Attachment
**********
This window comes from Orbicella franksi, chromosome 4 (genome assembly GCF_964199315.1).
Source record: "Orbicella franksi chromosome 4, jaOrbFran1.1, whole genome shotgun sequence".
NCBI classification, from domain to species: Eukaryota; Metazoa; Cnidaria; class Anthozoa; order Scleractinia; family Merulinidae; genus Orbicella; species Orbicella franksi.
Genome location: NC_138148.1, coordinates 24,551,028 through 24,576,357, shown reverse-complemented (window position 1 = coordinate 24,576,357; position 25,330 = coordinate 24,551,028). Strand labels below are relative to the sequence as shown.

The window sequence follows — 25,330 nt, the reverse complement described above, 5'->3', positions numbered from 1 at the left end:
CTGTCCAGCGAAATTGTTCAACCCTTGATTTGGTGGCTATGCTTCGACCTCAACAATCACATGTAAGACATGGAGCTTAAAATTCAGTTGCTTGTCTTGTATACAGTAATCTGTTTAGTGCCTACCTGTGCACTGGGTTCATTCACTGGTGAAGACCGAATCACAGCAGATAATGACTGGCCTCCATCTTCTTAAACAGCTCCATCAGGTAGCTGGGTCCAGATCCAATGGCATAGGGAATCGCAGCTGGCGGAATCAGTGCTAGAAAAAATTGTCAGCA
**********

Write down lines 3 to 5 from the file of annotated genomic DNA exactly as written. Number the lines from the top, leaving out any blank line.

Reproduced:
NCBI classification, from domain to species: Eukaryota; Metazoa; Cnidaria; class Anthozoa; order Scleractinia; family Merulinidae; genus Orbicella; species Orbicella franksi.
Genome location: NC_138148.1, coordinates 24,551,028 through 24,576,357, shown reverse-complemented (window position 1 = coordinate 24,576,357; position 25,330 = coordinate 24,551,028). Strand labels below are relative to the sequence as shown.

The window sequence follows — 25,330 nt, the reverse complement described above, 5'->3', positions numbered from 1 at the left end: